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Starship Troopers - Gravity and Fire in Space
-Well when the ships are getting blown up, how would the fire "breath" in space.
-And why would they start to float down? There is no gravity in space!
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Contributed By:
Scott on 03-08-2001
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Comments:
donajos3 writes:
You wouldn't need liquid oxygen to make a fire is space. All you need is the normal atmosphere of the ship. People can't breath liquid oxygen anyway, it is too pure and pure oxygen is poisonous to humans and it is also too cold. There is more then enough atmosphere on a ship like the Roger Young to create a fire. Second the gravity-well of Planet P is what pulls the ship down. Gravity-wells are what allow the Space Shuttles and satellites to orbit and not fly off into space; and what pulls particles such as light and other objects into black holes. Earths gravity-well is pulling at 16 meters per second per second and which holds us to the ground.
14 of 19 people found this comment helpful. Did you? Yes
Scolman writes:
-Well when the ships are getting blown up, how would the fire "breath" in space. It could if the ships where expelling liquid oxygen, which is used to let the crew breath. -And why would they start to float down? There is no gravity in space! Course there's no gravity in space. There is however, gravity bring "emitted" from the planet. So that's what would have been pulling them. Also, the explosions on board would have pushed the ship in the wrong direction. Unlike like the thrusters on the Shuttle, these explosions aren't controlled. So the ship would be pushed every which way.
7 of 10 people found this comment helpful. Did you? Yes
MillaMirri writes:
Sure there is gravity in space, it's the balance between gravity and speed that keeps satellites (like federal fleet ships) in orbit. There's no need for the wrecks to float down, they would just keep circling. Atmospheric friction might bring them down eventually, it does with earth satellites but as far i know that's only effective up to a few hundreds of kilometers. Seeing as how the planets appear as discrete discs instead of a wall spanning half the sky as they would from say 200 km, the ships must be in much higher orbits, which brings up the question of how the transports and bug plasma bolts travel so fast between fleet and planet surface, but this is about enough nit-picking for now i think ;)
4 of 4 people found this comment helpful. Did you? Yes
Matt writes:
Actually, Earth's gravity pulls at 32 feet per second square (per second per second) or 9.8 metres per second square... And YES there is gravity in space. Every object pulls on every other object with a force that we call gravity. That force exists everywhere, including space. Also, liquid oxygen is not used for breathing, 'tis used as rocket fuel along with liquid hydrogen.
5 of 7 people found this comment helpful. Did you? Yes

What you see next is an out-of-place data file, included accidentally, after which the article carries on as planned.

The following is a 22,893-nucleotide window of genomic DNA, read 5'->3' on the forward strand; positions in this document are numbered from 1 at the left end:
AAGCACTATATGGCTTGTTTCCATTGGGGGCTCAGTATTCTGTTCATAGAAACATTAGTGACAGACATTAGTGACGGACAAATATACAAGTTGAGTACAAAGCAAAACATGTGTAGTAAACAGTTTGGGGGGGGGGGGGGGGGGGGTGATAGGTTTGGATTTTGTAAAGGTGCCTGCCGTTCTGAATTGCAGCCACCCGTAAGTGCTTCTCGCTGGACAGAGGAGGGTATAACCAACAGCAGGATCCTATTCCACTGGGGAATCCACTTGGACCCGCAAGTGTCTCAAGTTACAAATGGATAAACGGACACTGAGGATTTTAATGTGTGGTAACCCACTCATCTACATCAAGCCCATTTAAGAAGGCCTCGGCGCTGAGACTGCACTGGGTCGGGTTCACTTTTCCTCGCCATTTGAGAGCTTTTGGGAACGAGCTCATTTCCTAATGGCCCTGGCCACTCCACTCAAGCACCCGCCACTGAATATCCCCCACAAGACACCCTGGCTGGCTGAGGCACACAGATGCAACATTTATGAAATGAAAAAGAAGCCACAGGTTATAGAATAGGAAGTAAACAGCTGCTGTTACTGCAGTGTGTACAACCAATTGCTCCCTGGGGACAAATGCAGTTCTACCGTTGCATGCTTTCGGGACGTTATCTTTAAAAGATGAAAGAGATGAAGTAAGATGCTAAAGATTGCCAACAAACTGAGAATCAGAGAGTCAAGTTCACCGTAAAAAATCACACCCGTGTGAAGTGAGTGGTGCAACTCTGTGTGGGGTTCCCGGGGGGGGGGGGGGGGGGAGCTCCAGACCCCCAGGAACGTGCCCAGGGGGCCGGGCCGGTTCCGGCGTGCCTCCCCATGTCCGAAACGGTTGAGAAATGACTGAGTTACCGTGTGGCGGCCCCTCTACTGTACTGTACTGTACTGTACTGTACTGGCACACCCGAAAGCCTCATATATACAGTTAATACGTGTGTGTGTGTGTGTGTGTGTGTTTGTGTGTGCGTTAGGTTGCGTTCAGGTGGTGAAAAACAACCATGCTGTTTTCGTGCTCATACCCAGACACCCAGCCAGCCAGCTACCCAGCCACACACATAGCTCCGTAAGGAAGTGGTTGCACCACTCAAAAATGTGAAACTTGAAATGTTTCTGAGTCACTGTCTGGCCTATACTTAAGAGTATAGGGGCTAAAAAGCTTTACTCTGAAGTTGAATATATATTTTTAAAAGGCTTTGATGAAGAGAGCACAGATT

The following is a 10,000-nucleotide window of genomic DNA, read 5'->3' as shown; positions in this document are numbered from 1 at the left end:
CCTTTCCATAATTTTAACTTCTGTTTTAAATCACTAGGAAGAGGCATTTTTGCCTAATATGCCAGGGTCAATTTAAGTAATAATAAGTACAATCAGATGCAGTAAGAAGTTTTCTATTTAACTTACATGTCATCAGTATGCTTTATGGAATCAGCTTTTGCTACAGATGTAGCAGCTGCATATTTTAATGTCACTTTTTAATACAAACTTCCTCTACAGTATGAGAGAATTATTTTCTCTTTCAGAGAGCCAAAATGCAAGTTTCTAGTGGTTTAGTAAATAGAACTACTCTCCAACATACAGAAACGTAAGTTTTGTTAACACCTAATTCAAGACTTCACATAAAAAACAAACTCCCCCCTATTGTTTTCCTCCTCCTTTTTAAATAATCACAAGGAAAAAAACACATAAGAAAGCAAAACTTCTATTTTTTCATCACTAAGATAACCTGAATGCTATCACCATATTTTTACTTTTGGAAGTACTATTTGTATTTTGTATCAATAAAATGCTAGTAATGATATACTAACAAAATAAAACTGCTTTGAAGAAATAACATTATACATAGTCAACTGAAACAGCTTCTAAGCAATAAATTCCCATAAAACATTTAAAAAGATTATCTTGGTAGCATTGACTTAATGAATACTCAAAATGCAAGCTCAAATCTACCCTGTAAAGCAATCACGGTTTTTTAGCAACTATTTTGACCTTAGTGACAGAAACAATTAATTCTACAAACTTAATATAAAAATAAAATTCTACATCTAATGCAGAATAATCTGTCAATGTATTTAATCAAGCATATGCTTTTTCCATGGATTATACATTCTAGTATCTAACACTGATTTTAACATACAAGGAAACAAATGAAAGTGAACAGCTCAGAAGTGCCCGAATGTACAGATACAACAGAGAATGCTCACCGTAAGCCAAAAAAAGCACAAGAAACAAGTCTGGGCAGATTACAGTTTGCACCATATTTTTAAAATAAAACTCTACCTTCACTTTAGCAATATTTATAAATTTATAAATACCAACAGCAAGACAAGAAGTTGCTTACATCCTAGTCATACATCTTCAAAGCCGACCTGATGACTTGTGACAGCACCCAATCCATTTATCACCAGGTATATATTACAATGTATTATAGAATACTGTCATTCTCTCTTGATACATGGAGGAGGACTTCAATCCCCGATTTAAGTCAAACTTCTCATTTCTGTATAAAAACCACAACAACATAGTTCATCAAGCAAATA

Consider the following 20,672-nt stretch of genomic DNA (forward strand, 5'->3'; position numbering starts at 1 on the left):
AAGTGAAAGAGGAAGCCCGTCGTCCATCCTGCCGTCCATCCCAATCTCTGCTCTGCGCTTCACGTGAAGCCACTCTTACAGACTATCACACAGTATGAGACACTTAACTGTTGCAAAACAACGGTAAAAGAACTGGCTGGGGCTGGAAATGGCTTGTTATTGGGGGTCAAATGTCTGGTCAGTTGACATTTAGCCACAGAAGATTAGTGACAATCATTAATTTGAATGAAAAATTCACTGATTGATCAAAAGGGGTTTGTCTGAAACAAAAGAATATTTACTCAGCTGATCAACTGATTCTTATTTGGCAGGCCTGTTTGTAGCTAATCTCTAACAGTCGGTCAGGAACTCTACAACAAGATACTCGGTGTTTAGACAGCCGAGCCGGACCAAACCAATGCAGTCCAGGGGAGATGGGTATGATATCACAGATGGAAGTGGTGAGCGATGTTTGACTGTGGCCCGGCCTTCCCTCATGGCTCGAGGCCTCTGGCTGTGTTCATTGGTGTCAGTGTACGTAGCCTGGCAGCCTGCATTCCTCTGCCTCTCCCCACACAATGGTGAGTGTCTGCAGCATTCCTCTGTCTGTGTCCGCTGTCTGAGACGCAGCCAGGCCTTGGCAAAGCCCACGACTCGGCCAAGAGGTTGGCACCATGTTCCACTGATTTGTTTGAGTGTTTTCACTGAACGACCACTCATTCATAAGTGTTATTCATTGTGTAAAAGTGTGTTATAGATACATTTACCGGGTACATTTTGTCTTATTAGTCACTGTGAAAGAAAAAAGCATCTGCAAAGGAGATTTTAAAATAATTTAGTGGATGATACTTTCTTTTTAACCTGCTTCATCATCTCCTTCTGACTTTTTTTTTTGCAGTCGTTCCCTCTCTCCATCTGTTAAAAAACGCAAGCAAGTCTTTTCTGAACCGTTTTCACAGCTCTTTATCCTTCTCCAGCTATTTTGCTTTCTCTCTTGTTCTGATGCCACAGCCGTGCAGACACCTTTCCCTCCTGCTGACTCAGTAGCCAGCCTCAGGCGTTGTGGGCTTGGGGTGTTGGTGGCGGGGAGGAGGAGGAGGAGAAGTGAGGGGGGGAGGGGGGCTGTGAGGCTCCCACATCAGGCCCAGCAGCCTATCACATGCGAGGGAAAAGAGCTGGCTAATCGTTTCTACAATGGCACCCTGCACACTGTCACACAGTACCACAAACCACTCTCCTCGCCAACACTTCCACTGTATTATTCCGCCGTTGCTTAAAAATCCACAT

red_wolf_chris writes:
They would be floating "down" in space because of the gravity well from Planet P, also as it is easy to move things in space; the explosions comming from the ship would be more then enough to make this ship go up, down, left, right or any other direction. As for the fires in space, the atmsphere from the ships would be enough to feed the fire
2 of 2 people found this comment helpful. Did you? Yes
krismcewan writes:
Can I just say that all this observation is very well, but until a point when we can actually repel gravity on this planet, even Filming science fiction has its limits to the laws of Physics. And before anyone says anything, I know these things can be done digitally, but let's face it at upwards of $60,000 a second of digital footage, it's cheaper to blow up a model with all its flaws of Earth bound Gravity in tact.
3 of 5 people found this comment helpful. Did you? Yes
JEDIKNIGHT32 writes:
The ships were pretty low in the Atmosphere so if I'm right the Atmoshpere generorating from the Roger Young should have been enough to sustain a five in space. Also, even in space there is a tiny bit of gravity. Just not enough to keep you rooted to one spot. You could easily push some one and they would go flying like a bullet. That's why the Roger Young started heading towards the ground. Besides it's mass was too grate. Still that's my two cents. As for where the ships landed, I have no idea. They could have landed anywhere on Planet P. That's the truth of the matter. I'm only Thirteen so if you want you can ignore me.
0 of 1 people found this comment helpful. Did you? Yes
Joe Shmoe writes:
actually, you can create a zero gravity effect on earth. Its called the Vomit Comet, NASA uses it to train astronauts. The plane flies miles and miles up, then dives down and the same rate as something would normally fall, so anything inside of the plane is effectively zero gravity. the only problem with this solution is the scale that you would have to have it done on for this movie. Just my two cents BerrYfizzII
0 of 2 people found this comment helpful. Did you? Yes
Bobby writes:
I think the ships were in the very upper reaches for the atmosphere. So there would be enough oxygen and gravity to putt the ships down. What I don't get is where did the ships come down? After all they were pulled down.
1 of 5 people found this comment helpful. Did you? Yes


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